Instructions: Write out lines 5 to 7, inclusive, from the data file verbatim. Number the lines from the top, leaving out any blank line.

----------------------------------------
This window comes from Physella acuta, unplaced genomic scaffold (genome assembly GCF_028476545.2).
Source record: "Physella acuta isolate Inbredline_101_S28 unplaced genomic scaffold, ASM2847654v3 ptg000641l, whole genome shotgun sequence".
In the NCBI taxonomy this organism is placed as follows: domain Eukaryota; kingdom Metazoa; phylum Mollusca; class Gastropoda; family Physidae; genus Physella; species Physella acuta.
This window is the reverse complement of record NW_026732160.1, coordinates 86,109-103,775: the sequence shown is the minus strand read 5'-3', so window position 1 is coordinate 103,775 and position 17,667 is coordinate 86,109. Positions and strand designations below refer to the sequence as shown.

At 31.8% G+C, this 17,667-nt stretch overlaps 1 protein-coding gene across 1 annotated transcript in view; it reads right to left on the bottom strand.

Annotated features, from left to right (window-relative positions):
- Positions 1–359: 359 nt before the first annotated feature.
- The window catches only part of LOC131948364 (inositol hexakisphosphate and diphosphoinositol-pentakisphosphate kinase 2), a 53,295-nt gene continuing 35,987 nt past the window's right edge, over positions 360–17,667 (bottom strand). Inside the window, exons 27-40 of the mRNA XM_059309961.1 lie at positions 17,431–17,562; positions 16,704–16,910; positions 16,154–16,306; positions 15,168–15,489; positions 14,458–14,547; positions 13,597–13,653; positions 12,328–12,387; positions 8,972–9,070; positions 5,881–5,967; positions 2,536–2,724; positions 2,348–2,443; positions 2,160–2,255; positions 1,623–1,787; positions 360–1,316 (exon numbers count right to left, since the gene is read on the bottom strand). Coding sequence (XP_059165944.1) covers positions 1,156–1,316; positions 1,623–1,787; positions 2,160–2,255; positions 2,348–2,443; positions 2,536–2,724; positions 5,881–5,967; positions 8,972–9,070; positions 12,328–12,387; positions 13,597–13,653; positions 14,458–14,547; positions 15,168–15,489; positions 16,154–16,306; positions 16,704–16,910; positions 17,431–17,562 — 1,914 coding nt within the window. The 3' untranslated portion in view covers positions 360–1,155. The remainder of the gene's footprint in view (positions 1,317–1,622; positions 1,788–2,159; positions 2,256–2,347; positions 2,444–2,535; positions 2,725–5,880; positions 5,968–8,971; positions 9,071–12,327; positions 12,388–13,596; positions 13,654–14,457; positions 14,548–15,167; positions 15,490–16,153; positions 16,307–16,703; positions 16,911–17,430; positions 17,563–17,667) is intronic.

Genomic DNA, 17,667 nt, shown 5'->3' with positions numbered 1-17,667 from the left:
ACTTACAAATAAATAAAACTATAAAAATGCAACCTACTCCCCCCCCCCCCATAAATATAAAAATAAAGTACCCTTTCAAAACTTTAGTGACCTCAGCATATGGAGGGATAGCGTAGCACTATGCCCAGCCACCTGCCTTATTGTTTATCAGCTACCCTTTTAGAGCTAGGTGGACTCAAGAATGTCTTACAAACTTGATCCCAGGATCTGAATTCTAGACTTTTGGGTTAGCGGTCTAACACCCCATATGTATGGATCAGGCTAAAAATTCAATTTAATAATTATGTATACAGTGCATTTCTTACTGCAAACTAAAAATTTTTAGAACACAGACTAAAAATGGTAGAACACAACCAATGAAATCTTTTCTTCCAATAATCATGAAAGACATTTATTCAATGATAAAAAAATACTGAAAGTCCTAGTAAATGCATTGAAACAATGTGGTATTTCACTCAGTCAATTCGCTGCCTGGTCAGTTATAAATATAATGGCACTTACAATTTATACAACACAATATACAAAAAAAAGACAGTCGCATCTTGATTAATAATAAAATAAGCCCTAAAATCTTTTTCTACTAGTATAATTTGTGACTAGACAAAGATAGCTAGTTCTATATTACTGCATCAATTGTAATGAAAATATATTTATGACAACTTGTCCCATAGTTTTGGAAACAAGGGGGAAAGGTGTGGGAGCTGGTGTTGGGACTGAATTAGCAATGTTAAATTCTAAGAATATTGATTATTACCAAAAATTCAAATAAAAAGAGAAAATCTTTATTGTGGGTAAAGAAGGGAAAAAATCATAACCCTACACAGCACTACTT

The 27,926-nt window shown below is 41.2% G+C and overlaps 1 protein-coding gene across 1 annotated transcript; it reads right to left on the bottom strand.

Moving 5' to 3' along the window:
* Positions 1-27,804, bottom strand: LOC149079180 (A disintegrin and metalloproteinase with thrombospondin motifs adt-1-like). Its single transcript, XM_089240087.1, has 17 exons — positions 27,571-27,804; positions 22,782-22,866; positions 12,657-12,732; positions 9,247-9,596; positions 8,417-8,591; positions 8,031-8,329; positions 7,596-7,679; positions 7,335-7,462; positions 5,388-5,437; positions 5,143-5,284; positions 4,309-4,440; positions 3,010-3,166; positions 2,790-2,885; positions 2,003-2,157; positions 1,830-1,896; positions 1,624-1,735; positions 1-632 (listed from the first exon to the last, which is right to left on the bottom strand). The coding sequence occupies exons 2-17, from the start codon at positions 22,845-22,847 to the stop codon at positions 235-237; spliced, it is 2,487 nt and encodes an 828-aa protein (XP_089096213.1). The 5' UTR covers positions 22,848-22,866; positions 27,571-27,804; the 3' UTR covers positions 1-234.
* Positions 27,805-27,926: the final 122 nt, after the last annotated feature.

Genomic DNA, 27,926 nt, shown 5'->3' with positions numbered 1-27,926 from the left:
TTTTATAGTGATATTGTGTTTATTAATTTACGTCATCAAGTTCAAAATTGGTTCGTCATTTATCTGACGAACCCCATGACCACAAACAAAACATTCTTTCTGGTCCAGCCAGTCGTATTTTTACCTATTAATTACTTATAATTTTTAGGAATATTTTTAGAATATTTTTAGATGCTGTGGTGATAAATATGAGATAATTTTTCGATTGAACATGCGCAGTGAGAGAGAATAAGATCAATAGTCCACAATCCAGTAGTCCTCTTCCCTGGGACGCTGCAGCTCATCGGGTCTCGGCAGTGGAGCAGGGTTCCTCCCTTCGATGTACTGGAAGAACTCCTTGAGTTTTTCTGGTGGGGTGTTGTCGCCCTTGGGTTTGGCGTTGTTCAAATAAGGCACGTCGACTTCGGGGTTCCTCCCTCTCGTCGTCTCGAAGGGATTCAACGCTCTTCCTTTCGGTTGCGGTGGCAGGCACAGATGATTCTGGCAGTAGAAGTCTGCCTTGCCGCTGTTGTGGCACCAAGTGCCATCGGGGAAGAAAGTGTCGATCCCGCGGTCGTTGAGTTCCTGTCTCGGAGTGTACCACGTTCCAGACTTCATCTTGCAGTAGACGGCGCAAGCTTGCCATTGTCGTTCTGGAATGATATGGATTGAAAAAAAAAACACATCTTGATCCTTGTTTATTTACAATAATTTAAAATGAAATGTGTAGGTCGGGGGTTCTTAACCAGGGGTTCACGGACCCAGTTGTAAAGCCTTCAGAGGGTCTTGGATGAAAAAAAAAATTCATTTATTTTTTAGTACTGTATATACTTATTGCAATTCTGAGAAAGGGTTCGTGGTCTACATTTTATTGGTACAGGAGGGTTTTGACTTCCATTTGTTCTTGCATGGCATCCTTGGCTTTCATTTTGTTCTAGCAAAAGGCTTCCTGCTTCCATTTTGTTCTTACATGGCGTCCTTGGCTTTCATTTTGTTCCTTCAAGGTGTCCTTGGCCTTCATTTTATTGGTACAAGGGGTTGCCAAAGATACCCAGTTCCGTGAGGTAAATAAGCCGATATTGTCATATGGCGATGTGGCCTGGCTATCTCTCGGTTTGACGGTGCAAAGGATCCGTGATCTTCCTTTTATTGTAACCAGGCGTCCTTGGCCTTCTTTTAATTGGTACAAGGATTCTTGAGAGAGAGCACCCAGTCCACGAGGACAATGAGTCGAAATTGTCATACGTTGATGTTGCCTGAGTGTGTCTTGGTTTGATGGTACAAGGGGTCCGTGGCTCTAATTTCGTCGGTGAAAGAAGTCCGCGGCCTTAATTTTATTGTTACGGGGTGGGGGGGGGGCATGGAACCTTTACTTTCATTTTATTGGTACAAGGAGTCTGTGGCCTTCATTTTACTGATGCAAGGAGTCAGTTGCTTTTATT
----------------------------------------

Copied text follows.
At 31.8% G+C, this 17,667-nt stretch overlaps 1 protein-coding gene across 1 annotated transcript in view; it reads right to left on the bottom strand.

Annotated features, from left to right (window-relative positions):
- Positions 1–359: 359 nt before the first annotated feature.